My first book didn’t sell very well but it had an effect on people’s hearts. Web designers around the world circulated a single copy of Taking Your Talent to the Web, adding their autographs, drawings, photos, and other verbal and visual messages to every page—even the covers and spine.
While unpacking from the office move, I found this special world-traveled copy of the book and snapped a few pages at random. Some people who signed this book went on to do amazing things on the web. Others lowered their profiles but continued to do work of quality and significance. Still others simply disappeared. (At least they disappeared from the worldwide web design community.) I love every one of them. Thank you all again.
Jackpot link! Recall every lost issue of Amazing Spider-Man. Identify with Betty or Veronica. Discover the Mad Magazine you never knew. Cover Browser intends to catalog the cover of every comic book (not to mention every book, game, DVD, magazine…) ever printed. With 77,000 entries, they are just getting started. Via Veer.
If basking in the nostaliga of Cover Browser (above) makes you feel like everything that can be digital is becoming so—and if that thought (however inaccurate it may actually be) makes you wonder if widespread digitization is changing the way we perceive and value reality—you’re not alone. But you may not be as articulate about it as the pseudonymous author of the untitled essay posted yesterday at Things Magazine. Read it. Bookmark it. Share it. Via Coudal.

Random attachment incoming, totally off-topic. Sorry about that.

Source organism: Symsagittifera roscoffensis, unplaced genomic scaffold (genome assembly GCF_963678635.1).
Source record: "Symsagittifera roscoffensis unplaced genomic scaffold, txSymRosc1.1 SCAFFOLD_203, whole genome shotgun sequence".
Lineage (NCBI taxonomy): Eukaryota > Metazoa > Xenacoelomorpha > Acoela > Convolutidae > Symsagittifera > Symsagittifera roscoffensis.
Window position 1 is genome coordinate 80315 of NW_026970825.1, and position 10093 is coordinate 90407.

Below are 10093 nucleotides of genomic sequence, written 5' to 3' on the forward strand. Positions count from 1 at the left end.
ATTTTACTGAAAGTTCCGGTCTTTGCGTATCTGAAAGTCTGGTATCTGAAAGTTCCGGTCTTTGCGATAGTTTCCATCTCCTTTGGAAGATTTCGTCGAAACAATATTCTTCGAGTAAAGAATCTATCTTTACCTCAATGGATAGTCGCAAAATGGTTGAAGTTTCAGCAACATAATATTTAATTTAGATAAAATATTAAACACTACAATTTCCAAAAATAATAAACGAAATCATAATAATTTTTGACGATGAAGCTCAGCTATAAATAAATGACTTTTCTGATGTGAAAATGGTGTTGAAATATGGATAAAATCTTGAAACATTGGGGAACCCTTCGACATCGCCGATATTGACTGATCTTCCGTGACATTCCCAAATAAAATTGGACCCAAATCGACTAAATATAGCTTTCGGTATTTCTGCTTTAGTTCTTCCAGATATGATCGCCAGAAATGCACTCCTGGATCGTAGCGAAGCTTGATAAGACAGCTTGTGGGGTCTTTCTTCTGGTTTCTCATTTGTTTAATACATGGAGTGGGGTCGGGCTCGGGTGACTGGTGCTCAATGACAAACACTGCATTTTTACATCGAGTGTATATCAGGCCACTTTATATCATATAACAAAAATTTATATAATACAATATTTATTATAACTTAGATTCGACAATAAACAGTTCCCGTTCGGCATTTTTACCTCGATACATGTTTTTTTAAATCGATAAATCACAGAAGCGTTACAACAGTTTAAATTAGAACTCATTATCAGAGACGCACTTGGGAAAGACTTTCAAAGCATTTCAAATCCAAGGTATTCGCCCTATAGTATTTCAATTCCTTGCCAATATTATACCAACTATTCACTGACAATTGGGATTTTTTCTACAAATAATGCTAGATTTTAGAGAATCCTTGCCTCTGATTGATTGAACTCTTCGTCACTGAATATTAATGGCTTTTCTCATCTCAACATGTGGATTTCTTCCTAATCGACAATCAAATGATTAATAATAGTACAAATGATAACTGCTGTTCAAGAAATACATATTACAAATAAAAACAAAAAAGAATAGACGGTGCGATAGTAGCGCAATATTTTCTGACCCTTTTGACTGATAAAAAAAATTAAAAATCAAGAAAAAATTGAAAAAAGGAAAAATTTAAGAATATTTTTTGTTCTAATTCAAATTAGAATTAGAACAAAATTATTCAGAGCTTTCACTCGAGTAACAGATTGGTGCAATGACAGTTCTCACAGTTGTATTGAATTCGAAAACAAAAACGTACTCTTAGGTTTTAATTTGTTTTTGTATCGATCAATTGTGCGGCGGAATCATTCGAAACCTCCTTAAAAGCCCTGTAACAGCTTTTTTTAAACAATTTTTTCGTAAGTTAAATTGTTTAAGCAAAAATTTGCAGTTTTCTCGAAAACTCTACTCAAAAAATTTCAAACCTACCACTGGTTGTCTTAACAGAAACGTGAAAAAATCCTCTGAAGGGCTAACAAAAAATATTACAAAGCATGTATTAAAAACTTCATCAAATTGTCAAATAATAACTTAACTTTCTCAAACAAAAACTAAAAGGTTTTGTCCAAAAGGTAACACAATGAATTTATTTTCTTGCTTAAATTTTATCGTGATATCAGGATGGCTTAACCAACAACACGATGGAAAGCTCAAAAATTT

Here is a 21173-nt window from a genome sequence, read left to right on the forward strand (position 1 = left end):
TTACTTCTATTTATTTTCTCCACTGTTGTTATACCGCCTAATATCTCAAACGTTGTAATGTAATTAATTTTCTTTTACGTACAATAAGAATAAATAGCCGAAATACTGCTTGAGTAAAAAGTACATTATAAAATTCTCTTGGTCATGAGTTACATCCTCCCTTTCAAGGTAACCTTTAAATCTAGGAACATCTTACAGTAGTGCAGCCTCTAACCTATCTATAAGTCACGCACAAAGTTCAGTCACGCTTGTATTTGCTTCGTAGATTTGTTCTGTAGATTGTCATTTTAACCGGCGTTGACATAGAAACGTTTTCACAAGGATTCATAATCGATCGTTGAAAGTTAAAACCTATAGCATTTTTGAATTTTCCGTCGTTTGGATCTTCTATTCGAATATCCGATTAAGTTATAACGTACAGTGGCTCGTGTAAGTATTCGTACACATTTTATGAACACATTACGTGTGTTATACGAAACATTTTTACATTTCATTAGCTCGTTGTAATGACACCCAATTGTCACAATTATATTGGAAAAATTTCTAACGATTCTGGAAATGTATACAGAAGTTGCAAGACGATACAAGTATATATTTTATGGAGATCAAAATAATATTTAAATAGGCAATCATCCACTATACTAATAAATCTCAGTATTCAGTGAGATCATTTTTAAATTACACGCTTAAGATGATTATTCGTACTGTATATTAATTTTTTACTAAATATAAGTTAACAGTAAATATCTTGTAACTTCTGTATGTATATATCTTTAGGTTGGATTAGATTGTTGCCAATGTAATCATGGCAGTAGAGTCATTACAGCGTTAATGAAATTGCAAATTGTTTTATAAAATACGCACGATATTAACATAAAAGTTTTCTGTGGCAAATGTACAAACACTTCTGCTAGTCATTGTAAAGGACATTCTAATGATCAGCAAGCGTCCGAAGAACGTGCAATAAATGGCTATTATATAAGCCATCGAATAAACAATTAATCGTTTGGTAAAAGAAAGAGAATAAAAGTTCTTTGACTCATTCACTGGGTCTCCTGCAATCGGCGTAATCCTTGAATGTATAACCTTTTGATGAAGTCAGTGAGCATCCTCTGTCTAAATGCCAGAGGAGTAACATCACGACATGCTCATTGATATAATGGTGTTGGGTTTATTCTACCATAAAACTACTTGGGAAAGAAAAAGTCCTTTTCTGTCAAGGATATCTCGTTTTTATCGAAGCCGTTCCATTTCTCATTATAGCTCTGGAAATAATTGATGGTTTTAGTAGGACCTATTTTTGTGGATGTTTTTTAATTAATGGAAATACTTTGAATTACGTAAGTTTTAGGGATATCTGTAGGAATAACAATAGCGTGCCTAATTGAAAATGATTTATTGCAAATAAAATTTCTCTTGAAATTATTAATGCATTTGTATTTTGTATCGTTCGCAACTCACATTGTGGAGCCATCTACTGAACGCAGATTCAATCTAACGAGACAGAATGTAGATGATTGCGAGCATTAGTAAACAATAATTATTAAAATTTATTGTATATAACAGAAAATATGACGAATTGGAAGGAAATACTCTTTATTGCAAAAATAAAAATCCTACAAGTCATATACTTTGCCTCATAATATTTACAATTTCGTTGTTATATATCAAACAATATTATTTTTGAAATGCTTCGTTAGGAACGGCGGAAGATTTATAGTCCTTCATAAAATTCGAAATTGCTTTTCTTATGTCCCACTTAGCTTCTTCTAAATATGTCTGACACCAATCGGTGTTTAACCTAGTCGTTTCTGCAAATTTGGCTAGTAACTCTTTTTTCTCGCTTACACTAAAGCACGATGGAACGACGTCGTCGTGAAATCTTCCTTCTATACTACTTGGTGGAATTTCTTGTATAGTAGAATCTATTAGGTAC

Scott Rosenberg, co-founder of Salon corrects the breathless coverage of The Wall Street Journal, beginning with its fallacious assertion that “It’s been 10 years since the blog was born.” There are journalists who get this stuff right, but not nearly enough.
Over 12,500 desktop icons, organized in sets, for Windows, Macintosh and Linux Systems. Non-commerical use is allowed in most cases. The site’s offerings are culled from other sites (e.g., Star Wars 2, by Talos, comes from Iconfactory); original authors are credited and linked.